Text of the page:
Back to reality, you sigh as you deplane. Your bags feel heavier now. You think: perhaps the weight comes from your heavy heart. You feel like you have, as they say, a lot of baggage.
On second thought, maybe the weight is just from all the pasalubong you bought. Still.
We’ve all been through this. An almost magical trip cut short by the ultimate killjoy which is life. One minute you’re sipping cocktail drinks by the beach, the next you’re dealing with all the paperwork you left before you went on leave.
As with dealing with most losses, leaving your perfect destination requires you to go through a long and painful process before you can overcome your pain. In their book On Grief and Giving, Elisabeth Kübler-Ross and David Kessler explain the process of grief through a simplified five-stage cycle. And, as a lover of distant places myself, I feel like this process can apply to travellers as well.
1. Denial: No, I am NOT back home!
As you open your phone to check on your travel buddies, you find that they’ve already sent photos of your trips. You spend the rest of your day on Facebook Messenger, recounting with them all the fun and crazy memories you just had. Yes, as if they weren’t there to experience it.
You upload your photos on various social media platforms, showing off to your online friends that you’d just had the best time of your life. After thoroughly going through your gallery, you update your profile picture and caption it with some wanderlust quote. You check it every now and then for comments and chances to further emphasise that you had a REALLY great time.
Now, you and your travel buddies start scheduling a reunion. Thanks to your trip, you realise how much synergy you have among yourselves. You promise to “travel again soon!” — both in your group chat and in all your comments on your newly-uploaded photos.
The next day, you wake up and go through the day as if you were still at the place you’d been to. You try your best to recreate that gorgeous poke bowl you had at the beach. Your Netflix account has transformed into an IMDb list of European films. Frank Sinatra’s New York, New York, Billy Joel’s New York State of Mind, Sting’s Englishman in New York — your Spotify playlist has been invaded by songs that remind you of your recent trip.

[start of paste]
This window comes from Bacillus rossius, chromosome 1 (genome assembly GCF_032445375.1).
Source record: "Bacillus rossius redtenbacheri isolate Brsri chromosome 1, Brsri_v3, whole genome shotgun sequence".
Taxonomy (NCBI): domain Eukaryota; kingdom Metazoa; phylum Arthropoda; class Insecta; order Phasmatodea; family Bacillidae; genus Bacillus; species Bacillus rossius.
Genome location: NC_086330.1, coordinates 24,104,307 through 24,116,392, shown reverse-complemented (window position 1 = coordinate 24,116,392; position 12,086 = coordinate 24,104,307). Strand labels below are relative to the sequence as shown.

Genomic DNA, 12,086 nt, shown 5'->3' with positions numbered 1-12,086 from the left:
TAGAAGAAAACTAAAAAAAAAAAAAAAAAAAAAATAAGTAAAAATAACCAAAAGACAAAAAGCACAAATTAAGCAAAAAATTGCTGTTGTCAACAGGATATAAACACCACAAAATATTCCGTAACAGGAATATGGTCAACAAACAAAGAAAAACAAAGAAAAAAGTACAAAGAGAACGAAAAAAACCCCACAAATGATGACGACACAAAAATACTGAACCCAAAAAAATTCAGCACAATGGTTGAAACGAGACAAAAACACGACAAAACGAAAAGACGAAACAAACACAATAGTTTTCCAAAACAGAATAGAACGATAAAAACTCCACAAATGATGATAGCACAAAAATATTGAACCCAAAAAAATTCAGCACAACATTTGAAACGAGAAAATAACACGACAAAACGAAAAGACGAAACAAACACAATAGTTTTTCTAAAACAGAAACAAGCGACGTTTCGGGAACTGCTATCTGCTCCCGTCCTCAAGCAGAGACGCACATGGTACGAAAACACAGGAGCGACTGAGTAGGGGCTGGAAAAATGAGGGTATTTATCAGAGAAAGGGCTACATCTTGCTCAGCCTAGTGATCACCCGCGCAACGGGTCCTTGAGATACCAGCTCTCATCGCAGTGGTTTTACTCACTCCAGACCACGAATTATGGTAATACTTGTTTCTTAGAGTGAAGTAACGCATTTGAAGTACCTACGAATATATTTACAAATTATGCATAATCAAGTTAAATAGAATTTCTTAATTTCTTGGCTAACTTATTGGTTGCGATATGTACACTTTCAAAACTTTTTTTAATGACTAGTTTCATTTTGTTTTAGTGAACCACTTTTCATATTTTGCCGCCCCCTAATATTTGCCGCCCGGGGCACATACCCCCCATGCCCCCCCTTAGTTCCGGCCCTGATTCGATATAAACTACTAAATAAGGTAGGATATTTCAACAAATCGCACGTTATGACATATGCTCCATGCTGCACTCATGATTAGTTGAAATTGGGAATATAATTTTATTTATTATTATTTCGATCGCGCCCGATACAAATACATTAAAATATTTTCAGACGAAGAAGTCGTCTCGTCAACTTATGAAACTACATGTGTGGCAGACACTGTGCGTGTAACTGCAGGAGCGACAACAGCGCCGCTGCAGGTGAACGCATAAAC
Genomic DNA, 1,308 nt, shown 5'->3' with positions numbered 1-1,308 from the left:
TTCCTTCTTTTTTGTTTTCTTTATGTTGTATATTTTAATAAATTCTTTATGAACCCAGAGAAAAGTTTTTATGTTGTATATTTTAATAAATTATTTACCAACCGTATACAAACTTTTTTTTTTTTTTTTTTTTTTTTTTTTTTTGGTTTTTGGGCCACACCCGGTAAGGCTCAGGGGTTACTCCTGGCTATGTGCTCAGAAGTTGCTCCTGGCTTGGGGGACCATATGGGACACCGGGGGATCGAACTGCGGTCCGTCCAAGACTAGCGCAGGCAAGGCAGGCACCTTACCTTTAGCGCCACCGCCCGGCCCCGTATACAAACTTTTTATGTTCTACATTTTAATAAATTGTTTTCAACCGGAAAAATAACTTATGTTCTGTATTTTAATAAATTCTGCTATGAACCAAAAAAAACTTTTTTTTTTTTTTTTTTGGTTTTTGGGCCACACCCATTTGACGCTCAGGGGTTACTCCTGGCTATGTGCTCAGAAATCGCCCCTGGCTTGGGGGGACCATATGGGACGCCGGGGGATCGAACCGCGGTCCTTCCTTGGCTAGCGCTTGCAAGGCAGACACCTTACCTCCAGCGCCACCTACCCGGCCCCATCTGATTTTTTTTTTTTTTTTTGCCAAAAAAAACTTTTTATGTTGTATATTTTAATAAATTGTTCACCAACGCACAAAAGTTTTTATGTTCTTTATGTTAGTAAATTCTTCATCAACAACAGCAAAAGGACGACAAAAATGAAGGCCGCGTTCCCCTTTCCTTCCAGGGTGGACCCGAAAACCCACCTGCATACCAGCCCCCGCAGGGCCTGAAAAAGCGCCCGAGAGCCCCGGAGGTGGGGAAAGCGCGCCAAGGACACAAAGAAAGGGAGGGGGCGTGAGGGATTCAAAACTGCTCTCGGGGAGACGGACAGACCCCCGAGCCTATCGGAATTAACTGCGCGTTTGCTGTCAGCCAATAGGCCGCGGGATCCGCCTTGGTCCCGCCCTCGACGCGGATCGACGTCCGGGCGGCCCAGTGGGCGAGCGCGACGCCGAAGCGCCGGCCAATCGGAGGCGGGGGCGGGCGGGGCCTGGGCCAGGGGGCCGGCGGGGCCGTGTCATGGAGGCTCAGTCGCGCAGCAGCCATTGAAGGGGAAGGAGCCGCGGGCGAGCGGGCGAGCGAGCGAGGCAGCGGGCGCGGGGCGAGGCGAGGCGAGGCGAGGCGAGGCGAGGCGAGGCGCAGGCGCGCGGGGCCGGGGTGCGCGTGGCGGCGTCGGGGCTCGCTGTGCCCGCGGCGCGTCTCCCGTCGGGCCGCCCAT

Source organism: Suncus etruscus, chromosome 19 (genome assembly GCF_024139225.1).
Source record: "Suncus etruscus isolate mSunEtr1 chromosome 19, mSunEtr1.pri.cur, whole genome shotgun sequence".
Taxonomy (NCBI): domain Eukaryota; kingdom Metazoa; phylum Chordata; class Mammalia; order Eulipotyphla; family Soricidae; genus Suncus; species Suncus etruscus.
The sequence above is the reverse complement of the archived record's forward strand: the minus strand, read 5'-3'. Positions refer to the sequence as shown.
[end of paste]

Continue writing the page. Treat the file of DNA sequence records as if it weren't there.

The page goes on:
You feel like as long as you’re in the zone, your vacation lifestyle never ends! Until it does. And then…
2. Anger: This wouldn’t happen if I were in…
Every bit of nuisance annoys you to no end. Suddenly, work feels a lot more stressful. Your boss becomes too demanding for you to handle, even when (s)he has been exactly like that before. Manila traffic gets on your nerves even during off-peak hours. You have a stronger urge to shove people standing on the left side of an escalator — Hay, mga Pinoy talaga!!!
The more you go through your routine, the more you get frustrated about every inconvenience. You know what life is without having to deal with those troubles, and you’d kill to return to vacation mode.
“Why do I even live here?”, you ask yourself. And then you think of ways to move out.
3. Bargaining: I’d give up everything to return.
Nevermind your savings. Nevermind your friends and family. Or your home. Or your stable job. At this point, you’re willing to do whatever it takes to return to the place you’ve grown to love. You whisper a little prayer, promising all sorts of character development if the merciful God grants you a miracle to go on vacation mode forever.
With your new outlook in life, you reevaluate your previous decisions. If only I didn’t spend my leaves on other occasions, you think. If only I had a different job. You spend your day imagining yourself as a flight attendant. Or a travel writer even. You might even try searching for jobs that will allow you to work from wherever you want to.
One day, you give up. And then you move on to the next stage.
4. Depression: I hate my life.
No matter how much you try, there’s nothing you can do to stay in vacation mode forever. And right now, you’re having a challenging time to accept this. You find it harder to get out of bed and go to work. Harder to go through the usual hustle and bustle. Even your friends can’t help you get out of your funk, and instead, they annoy you by reminding you of your reality. It’s me against the world, you think, because no one understands you. No one understands how hard it is to be away from a place that has brought you nothing but happiness. Nothing motivates you anymore.
Sometimes, it may feel that this stage will go on forever until you can finally go on a trip again. But usually, it doesn’t. One day, your sadness may start to alarm you and you regain your senses. Finally, you refuse to stay in this stage.
5. Acceptance: Life is an adventure!
Congratulations! After some difficult processing, you’ve ultimately accepted that life isn’t always a vacation. To quote a cliché, it has its ups and downs. And, you’ve finally learned how to live with both. In fact, you’ve learned how to enjoy and experience life more richly through your recent travel experience.
Added to this realisation, your trip has finally blessed you with one of the best gifts of travel — lessons. You’ve become forever changed by your trip, a new creature with a whole new outlook on life. Now, you can begin looking forward to your next adventure, smiling every step of the way.